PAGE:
WATer and Global CHange


Globally, the supply of freshwater far exceeds human requirements. However, it has been estimated that by the end of the 21st century these requirements begin to approach the total available water. Regionally, however, the water demand for agriculture, and domestic and industrial use is approaching, or already exceeds the supply, particularly in Southwestern USA, North Africa and Southeastern Asia. In many of these regions ground water storages are used in unsustainable ways in order to support the current water demand. This will certainly get worse with increasing population and societies changing water demands, a situation exacerbated by the need to maintain river flows for ecological and human services.
In addition, it is well known that there is dramatic influence of climate change on the hydrological cycle. Changes in the hydrological cycle induced by global warming may affect society more than any other changes, e.g. with regard to flood and drought risks, changing water availability and water quality. The deterioration of water quality poses a risk not only to society, but also to ecosystems. Due to their complex character, the assessment of possible changes in these systems is best performed by using modelling tools.
In order to link global water resources change with water quality, WaterGAP (Water  Global Assessment and Prognosis, see also project 'WaterGAP'), a model that calculates water use and availability on global scale, is being further developed to include a water quality module (WorldQual).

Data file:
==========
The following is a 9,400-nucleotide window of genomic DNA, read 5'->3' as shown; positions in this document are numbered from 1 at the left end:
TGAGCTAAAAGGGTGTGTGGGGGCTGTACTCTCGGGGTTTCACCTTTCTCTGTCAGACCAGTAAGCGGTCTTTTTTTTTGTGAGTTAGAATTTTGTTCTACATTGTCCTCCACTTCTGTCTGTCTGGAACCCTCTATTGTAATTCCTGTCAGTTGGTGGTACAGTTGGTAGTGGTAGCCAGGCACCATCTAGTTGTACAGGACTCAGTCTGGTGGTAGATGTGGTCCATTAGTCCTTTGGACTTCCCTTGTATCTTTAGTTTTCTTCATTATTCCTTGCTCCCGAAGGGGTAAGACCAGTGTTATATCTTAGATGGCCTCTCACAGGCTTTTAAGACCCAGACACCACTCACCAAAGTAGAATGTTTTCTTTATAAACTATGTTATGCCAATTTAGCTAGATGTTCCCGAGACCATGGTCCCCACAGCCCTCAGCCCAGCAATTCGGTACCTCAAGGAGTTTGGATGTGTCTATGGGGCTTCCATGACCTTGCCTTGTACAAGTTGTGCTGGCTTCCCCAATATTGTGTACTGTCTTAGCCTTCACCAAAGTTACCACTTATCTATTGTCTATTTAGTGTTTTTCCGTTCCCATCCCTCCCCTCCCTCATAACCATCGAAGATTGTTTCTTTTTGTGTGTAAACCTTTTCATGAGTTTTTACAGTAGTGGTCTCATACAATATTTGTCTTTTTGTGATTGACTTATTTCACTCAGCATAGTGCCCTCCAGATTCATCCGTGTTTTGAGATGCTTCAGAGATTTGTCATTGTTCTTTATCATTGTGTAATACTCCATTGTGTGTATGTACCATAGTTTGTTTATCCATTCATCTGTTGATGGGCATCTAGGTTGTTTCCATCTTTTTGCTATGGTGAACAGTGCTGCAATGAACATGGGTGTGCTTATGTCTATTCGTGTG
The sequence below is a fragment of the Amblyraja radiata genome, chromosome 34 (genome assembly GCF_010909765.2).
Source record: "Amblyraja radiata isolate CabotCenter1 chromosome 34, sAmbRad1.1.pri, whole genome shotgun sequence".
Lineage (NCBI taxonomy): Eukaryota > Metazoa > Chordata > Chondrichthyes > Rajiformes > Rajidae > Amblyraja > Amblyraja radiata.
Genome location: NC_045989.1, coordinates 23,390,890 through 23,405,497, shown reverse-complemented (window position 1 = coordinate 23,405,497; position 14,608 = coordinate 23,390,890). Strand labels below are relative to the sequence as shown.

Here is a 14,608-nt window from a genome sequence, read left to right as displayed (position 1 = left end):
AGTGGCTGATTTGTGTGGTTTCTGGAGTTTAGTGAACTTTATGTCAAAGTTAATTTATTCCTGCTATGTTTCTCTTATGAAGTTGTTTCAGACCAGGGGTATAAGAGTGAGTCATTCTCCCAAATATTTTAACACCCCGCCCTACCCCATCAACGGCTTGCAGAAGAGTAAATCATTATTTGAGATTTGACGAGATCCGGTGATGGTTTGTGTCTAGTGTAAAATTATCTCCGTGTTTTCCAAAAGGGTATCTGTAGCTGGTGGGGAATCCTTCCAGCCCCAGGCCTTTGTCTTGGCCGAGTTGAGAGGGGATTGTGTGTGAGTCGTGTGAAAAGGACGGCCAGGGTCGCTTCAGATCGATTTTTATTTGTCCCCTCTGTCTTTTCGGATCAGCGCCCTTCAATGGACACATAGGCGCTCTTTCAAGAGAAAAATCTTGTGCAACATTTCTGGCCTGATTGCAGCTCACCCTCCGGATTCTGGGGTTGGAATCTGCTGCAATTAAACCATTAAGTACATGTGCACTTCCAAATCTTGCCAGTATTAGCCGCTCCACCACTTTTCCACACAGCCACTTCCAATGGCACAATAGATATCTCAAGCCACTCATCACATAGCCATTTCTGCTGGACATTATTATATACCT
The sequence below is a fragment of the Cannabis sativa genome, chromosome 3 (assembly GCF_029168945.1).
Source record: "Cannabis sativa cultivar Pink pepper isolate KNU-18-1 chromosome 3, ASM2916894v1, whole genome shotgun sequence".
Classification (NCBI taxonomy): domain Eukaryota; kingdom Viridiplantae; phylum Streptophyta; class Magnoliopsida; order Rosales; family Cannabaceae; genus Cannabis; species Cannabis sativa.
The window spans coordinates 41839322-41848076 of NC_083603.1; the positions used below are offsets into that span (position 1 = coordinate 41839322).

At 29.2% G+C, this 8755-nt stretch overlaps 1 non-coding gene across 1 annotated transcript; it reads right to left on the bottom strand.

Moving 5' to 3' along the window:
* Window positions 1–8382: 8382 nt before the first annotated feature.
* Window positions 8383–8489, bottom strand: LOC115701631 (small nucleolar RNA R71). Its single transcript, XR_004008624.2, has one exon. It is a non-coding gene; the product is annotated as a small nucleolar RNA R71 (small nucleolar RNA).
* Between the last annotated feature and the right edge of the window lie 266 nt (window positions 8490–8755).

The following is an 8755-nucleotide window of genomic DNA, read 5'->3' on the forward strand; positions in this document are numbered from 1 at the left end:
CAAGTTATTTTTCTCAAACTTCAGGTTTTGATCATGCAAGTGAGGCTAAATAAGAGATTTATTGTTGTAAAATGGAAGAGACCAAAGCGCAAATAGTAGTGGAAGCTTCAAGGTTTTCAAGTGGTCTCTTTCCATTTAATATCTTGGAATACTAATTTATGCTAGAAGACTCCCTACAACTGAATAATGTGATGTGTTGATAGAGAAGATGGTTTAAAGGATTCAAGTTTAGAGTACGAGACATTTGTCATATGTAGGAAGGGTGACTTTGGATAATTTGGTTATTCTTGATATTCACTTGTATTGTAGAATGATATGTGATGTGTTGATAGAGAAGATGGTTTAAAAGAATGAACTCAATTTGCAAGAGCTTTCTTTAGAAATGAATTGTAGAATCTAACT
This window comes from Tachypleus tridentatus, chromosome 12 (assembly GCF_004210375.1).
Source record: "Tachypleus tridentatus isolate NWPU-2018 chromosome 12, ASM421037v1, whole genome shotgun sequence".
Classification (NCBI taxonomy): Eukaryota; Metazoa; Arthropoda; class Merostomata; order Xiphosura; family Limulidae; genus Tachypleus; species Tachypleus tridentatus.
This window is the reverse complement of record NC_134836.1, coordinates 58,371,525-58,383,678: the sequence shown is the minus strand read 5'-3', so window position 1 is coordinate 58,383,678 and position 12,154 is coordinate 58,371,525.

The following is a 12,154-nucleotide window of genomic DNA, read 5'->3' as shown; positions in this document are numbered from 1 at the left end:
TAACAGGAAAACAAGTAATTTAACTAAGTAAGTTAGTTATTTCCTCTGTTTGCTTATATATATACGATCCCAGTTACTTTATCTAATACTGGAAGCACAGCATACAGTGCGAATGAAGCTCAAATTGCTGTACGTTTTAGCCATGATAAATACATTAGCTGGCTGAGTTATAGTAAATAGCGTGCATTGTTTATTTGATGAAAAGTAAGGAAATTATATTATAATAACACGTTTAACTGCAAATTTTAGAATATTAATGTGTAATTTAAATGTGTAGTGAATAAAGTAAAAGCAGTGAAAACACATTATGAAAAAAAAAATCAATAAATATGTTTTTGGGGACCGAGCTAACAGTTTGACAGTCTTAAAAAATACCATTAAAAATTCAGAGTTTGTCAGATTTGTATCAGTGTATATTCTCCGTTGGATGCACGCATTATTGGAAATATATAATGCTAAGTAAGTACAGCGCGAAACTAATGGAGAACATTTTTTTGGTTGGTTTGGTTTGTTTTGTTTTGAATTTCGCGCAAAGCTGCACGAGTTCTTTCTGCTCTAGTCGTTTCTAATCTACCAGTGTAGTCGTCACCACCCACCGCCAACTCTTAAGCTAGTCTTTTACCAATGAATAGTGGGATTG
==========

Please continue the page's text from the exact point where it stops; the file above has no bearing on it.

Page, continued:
The structure of WATCH containing seven work blocks and its cross cutting themes is shown in figure 1.


One of the aims of WATCH is to study the vulnerability of water resources for the 20th and 21st

  • How do different water balance models simulate the water balance over the global domain?
  • How do different water balance models simulate future changes in the water balance due to climate change?

This first international workshop on computing the world water balance was meant to be the first in a series, which has engaged an international community of global modelling experts. Further activities will include not only the Global Hydrological Models (GHMs) but also the Land Surface Hydrology Models (LSHMs) within the Global Climate Models for an enhanced analysis and improvement of modelling the global water balance.

In addition WATCH will provide new insights into the inter-relationships between water, climate change, and the anthropogenic pressures upon global water systems. A global overview of the exposure of society to deteriorating water quality brought on by global-scale changes in climate, population, land use, and human activities will be obtained, leading into the development of a first model of global water quality indicators in which CESR plays a decisive role.
The aim of this new water quality sub-model is to determine chemical fluxes in different pathways which will allow a combination of water quantity with water quality analyses. The simulated key water quality variables have been chosen to indicate the suitability of water for various purposes: household, industrial and agricultural use, as well as for the overall health of the aquatic ecosystem. Thus, the variables in the first phase will include:

  • total dissolved solids (TDS),
  • biochemical oxygen demand (BOD),
  • total coliform bacteria (TC),
  • water temperature (TW), and
  • dissolved oxygen.

In close cooperation with the SCENES project, necessary point source and diffuse loading information was prepared as input data for the in-stream water quality modelling within WATCH.




Februar 2007 − Januar 2011


Joseph Alcamo
Frank Voß


Ellen Kynast